The only negative I felt about this novel were the couple instances where I felt the scene seemed too surreal or a little unbelievable, or the repetitiveness of a few scenes. However, this was very slight, and the rest of the narrative was so heart wrenching and powerful that you move past these instances quite quickly and are sucked back in to the story.
Wes is a world famous actor, with that comes press and misrepresentation. He is a man fighting his past in order to have a better future. While at first he seems arrogant and closed off, you begin to connect with him, to understand his softer side and why he has built a wall around himself. He is loyal, funny and dependable. He looks after those he loves and hides his true feelings in order to protect himself (even if this leads to creating isolation).
Ari is fearless, determined and powerful. However, this fearlessness and determination cause her to block out those that love her. Her independence may lead to trouble, possibly affecting the stunt career she has worked so hard to start. In many instances I could see myself in Ari, fearing to let others in or ask for help. I could feel empathy in her avoidance and shame in her guilt.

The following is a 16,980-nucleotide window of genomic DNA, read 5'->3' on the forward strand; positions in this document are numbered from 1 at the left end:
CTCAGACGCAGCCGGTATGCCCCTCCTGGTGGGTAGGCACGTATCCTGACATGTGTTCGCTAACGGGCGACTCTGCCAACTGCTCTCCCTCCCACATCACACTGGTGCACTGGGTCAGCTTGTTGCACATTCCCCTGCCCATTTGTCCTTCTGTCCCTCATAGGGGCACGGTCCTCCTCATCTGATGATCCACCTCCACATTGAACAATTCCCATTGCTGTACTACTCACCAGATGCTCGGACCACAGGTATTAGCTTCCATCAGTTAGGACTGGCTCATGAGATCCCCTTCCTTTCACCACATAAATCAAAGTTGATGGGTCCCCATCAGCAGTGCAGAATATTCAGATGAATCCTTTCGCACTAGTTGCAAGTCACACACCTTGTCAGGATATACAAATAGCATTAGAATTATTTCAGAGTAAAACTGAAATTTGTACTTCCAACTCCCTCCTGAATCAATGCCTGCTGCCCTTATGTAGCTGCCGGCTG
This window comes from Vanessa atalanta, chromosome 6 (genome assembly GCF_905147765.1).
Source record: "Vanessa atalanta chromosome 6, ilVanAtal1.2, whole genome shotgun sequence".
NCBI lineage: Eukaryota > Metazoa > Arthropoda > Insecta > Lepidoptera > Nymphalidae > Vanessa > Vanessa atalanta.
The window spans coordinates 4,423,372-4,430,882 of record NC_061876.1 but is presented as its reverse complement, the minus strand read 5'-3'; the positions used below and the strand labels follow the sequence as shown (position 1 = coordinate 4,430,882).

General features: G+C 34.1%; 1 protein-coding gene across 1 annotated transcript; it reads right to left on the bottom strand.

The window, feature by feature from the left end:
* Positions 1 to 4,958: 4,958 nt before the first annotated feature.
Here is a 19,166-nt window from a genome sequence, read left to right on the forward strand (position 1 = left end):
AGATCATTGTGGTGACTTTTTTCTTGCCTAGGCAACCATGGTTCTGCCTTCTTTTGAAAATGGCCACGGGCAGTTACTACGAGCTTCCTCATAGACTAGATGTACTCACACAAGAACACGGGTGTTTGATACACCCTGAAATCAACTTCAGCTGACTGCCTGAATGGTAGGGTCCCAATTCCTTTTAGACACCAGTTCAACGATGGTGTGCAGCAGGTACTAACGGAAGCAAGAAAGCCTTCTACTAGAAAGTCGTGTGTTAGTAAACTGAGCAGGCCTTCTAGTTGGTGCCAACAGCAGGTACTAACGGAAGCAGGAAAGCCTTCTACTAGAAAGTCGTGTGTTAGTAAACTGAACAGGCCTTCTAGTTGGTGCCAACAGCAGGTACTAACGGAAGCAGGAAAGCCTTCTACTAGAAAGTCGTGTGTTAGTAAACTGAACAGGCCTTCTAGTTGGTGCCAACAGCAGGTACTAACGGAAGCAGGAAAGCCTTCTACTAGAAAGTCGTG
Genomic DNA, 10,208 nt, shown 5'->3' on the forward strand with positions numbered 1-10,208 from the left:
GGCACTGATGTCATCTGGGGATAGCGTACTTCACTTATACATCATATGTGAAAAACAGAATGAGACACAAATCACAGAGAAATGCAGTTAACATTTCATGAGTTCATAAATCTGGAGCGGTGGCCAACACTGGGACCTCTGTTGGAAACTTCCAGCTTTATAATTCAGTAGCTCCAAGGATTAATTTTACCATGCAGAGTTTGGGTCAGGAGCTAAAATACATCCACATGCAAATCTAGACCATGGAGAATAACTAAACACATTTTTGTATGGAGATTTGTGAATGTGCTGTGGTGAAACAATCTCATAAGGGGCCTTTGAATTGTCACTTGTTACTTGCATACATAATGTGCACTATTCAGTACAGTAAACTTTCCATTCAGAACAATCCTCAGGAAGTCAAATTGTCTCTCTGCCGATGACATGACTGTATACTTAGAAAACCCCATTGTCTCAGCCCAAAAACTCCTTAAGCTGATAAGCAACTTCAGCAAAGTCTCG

There were so many wonderful side characters that helped to build up the main characters. They made them more relatable, more lovable, more human. I loved Ollie, Wes' best friend, who later becomes integral to the story and the growth of the narrative. The setting is also beautiful and refreshing. I could imagine the warmth of the sun, the waves of the Ionian sea crashing to shore and around the Rubble, the breeze, the beauty of white washed buildings, of the history there, and of the small community. The island itself became a character, offering hospitality and love. A true home of comfort.
I loved this take on a classic, about two people from different walks in life meeting and ultimately changing each other. Such a realistic love story, filled with hardships that must be overcome in order for the characters to be themselves and to learn to trust and love (both themselves and others). I cannot recommend it enough, but be ready for tears, smiles and laughter (have Kleenex on hand).
Favourite quote: "I had no idea that we become a different version of ourselves when we're with someone; that we're different when we're alone...Not different as in not myself. Different as in better. A better me. A more open me, a safer me." (pg. 330)
It was hard to select a favourite; although, I had read The Witch of Duva previously and loved the ominous gloom surrounding the story. To be honest, I loved the fresh take each tale took on old stories dried up from telling. The lessons to be learned, the harsh realities we as readers must now bear. From abuse to torture and finally murder. These are tragic, no holds barred, filled with darkness, pain, loss and sometimes a change in character that means no going back, no redemption (yet the reader understands and is empathetic to the outcome).